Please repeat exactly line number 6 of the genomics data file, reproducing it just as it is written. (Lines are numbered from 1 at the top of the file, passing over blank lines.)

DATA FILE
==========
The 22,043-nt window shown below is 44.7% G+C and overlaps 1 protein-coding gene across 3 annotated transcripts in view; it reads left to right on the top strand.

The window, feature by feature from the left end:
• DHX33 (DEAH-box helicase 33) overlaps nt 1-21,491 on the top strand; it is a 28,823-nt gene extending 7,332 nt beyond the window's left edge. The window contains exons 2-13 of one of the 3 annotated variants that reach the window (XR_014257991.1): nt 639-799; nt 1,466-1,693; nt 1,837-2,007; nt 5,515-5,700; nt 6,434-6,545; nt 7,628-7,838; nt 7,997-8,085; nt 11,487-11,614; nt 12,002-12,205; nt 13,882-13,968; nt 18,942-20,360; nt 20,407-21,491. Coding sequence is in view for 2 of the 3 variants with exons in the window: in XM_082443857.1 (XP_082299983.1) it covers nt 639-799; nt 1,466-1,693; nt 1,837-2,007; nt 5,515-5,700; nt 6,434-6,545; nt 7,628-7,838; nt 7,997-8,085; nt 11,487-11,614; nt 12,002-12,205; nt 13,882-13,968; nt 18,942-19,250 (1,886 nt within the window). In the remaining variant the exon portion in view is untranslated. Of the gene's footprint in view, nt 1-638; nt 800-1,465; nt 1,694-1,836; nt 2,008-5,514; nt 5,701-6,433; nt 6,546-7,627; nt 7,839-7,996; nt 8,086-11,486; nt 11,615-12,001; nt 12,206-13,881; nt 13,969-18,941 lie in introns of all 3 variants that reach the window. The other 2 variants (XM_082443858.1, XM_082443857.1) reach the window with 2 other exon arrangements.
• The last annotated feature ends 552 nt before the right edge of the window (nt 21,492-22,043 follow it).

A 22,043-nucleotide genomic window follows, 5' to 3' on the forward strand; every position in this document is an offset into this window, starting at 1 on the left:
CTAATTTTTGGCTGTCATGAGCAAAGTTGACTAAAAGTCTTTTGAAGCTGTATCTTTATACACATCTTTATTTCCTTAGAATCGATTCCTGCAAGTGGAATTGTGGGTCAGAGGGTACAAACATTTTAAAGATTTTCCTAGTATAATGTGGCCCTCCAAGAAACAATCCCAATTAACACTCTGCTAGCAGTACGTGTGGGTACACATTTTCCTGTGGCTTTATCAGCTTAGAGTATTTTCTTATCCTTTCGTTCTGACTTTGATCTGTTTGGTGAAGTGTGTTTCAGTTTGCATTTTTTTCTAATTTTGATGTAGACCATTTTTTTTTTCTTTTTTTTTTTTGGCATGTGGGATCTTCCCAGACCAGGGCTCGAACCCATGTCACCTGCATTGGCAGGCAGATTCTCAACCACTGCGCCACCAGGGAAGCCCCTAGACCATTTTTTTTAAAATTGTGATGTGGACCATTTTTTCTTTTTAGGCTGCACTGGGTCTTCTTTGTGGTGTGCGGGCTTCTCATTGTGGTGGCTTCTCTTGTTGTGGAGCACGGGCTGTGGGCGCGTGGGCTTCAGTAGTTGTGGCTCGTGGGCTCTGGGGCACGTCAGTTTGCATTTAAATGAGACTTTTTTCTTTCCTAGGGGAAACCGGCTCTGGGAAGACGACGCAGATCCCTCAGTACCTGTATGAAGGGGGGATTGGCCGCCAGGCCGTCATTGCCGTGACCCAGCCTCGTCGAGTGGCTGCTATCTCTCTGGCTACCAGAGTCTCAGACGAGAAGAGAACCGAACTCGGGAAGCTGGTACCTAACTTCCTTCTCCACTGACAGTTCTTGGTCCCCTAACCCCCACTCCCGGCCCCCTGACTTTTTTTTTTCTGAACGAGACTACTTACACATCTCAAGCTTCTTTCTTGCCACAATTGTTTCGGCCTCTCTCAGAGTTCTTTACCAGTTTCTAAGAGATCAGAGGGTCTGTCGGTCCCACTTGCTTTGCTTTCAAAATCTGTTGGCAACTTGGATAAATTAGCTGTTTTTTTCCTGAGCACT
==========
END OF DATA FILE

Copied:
CTAATTTTTGGCTGTCATGAGCAAAGTTGACTAAAAGTCTTTTGAAGCTGTATCTTTATACACATCTTTATTTCCTTAGAATCGATTCCTGCAAGTGGAATTGTGGGTCAGAGGGTACAAACATTTTAAAGATTTTCCTAGTATAATGTGGCCCTCCAAGAAACAATCCCAATTAACACTCTGCTAGCAGTACGTGTGGGTACACATTTTCCTGTGGCTTTATCAGCTTAGAGTATTTTCTTATCCTTTCGTTCTGACTTTGATCTGTTTGGTGAAGTGTGTTTCAGTTTGCATTTTTTTCTAATTTTGATGTAGACCATTTTTTTTTTCTTTTTTTTTTTTGGCATGTGGGATCTTCCCAGACCAGGGCTCGAACCCATGTCACCTGCATTGGCAGGCAGATTCTCAACCACTGCGCCACCAGGGAAGCCCCTAGACCATTTTTTTTAAAATTGTGATGTGGACCATTTTTTCTTTTTAGGCTGCACTGGGTCTTCTTTGTGGTGTGCGGGCTTCTCATTGTGGTGGCTTCTCTTGTTGTGGAGCACGGGCTGTGGGCGCGTGGGCTTCAGTAGTTGTGGCTCGTGGGCTCTGGGGCACGTCAGTTTGCATTTAAATGAGACTTTTTTCTTTCCTAGGGGAAACCGGCTCTGGGAAGACGACGCAGATCCCTCAGTACCTGTATGAAGGGGGGATTGGCCGCCAGGCCGTCATTGCCGTGACCCAGCCTCGTCGAGTGGCTGCTATCTCTCTGGCTACCAGAGTCTCAGACGAGAAGAGAACCGAACTCGGGAAGCTGGTACCTAACTTCCTTCTCCACTGACAGTTCTTGGTCCCCTAACCCCCACTCCCGGCCCCCTGACTTTTTTTTTTCTGAACGAGACTACTTACACATCTCAAGCTTCTTTCTTGCCACAATTGTTTCGGCCTCTCTCAGAGTTCTTTACCAGTTTCTAAGAGATCAGAGGGTCTGTCGGTCCCACTTGCTTTGCTTTCAAAATCTGTTGGCAACTTGGATAAATTAGCTGTTTTTTTCCTGAGCACT